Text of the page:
Lars Amenda: The Kitchen of the ‘Others’. Chinese Cuisine and Ethnicity in Western Europe, 1950–1980

In the early post-war period, the economy and industry in Western European countries such as Great Britain and West Germany flourished and attracted many labour migrants from Southern Europe in particular. The establishment of consumer societies fuelled mass tourism and new ways of leisure. Eating out in international restaurants became subsequently more popular, especially in cities. In this chapter, I explore how and why the Chinese cuisine benefited from the new culinary patterns of consumption. Chinese caterers did not only focus on the food – that was very much ‘westernised’ to attract more customers. The Chinese restaurant and its interior decoration were designed to represent China and her culture. The ‘otherness’ of Chinese people and Chinese food was emphasised by the Chinese owners and turned the visit of a Chinese restaurant into a culinary short holiday. The article examines the adaption of Chinese food in Britain, focusing on London, and compares it with the development in other countries such as the Netherlands and West Germany. Remarks about Chinese cuisine in rural settings conclude the chapter.

Gin-Young Song: Kimchi – Taste of Home? Food and Identity as Exemplified by Everyday Nutrition Practices of Korean Migrants

The current cultural anthropological food studies have developed in contrast to a nutritive functionalism and a naturalistic view of food, focusing primarily on processes of collective symbolisms of food. This paper suggests a different perspective for the research on food and migration, beyond the discussion of the causality between food and identity. It pays attention to everyday food practices, experiences and individual strategies related to taste. Preparing, serving, and eating kimchi is neither a mere passing-on of tradition nor an absolute loyalty to ethnic essences and rituals conceived of as unchanging. Instead, as the study shows, it is a creative act of selecting, transforming, and adding on, in which people look for whatever means are available and suitable to create the feeling of home wherever they are.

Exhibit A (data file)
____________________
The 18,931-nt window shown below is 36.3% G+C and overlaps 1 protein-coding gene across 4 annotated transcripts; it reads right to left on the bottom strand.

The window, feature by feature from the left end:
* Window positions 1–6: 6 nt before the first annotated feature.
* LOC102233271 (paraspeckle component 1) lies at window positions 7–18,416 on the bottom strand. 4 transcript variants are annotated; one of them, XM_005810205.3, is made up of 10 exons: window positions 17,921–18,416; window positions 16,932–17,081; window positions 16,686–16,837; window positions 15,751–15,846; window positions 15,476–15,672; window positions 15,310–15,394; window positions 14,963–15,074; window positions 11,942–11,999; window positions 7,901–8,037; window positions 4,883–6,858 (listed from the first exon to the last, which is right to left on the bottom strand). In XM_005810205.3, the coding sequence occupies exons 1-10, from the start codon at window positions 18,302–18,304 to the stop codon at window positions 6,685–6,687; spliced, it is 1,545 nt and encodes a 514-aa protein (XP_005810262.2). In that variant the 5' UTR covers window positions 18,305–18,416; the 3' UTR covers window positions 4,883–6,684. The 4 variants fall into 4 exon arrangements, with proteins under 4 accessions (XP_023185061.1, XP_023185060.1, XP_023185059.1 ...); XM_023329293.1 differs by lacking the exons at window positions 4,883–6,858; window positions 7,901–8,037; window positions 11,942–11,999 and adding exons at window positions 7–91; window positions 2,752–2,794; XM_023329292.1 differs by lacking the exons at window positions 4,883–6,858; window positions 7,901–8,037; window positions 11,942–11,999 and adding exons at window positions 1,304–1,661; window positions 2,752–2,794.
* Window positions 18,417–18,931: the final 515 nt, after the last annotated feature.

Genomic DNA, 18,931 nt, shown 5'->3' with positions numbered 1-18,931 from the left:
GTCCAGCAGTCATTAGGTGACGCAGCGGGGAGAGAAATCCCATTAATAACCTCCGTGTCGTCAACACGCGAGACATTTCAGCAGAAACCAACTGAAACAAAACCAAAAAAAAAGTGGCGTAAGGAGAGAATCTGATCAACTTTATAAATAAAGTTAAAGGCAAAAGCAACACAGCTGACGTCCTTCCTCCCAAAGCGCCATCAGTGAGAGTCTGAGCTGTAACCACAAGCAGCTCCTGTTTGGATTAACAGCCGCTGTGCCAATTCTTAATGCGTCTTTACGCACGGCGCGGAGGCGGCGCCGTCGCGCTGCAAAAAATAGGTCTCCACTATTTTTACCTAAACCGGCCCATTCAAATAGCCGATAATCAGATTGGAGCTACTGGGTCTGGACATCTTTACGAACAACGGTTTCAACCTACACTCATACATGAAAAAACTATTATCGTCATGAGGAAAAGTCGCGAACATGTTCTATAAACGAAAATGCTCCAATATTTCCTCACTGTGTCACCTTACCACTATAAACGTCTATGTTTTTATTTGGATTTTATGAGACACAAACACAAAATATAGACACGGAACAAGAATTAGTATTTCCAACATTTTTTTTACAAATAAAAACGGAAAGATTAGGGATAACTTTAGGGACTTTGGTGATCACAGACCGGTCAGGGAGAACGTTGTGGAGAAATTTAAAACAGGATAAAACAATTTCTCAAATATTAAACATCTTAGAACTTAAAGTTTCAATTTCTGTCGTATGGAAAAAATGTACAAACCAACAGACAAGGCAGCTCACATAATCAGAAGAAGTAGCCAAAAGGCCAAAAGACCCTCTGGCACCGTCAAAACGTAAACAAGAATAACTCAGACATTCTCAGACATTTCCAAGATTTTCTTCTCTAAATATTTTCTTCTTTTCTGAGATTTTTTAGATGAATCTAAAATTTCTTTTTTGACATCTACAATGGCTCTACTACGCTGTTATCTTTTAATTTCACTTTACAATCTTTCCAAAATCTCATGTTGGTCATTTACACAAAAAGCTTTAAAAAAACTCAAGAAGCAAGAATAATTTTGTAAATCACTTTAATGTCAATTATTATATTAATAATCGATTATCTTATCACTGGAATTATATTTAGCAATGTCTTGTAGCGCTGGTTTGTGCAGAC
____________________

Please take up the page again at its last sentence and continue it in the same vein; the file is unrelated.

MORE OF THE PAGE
Markus Schermer: Transnational at Home. The Contribution of Intercultural Gardens to the Social Sustainability of Cities

The paper describes the role of collective intercultural gardens for the social sustainability of cities. Intercultural gardens have received growing public attention in recent years as means of migrant integration, especially within Germany and Austria. They present an alternative concept of transnational spaces, a term much used in current debates about transnational migration. Intercultural gardens are localised and at the same time open up to become multi-ethnic spaces. This has a positive impact on social sustainability in increasingly multiethnic cities. Far beyond the production function, intercultural gardens provide a possibility to preserve important cultural ties with the countries of origin, while at the same time literally developing ‘new roots’ in the society of the host country. The collective involvement in growing food provides new and unique opportunities of interaction and social inclusion. As intercultural gardens are organised as communal spaces, they provide new social networks for people from different provenance and encourage social learning processes. Intercultural gardens thus have an impact on two key dimensions of the social sustainability of cities; social cohesion and the stability of communities. They allow for new ways of interaction between different cultures beyond the traditional pattern of assimilation and integration. The intercultural community garden in the Austrian city of Innsbruck is used as a case study to illustrate these processes. The empirical material is based on observations during a public garden visit, discussions with a member of the core group and the qualitative content analysis of five narrative interviews with gardeners.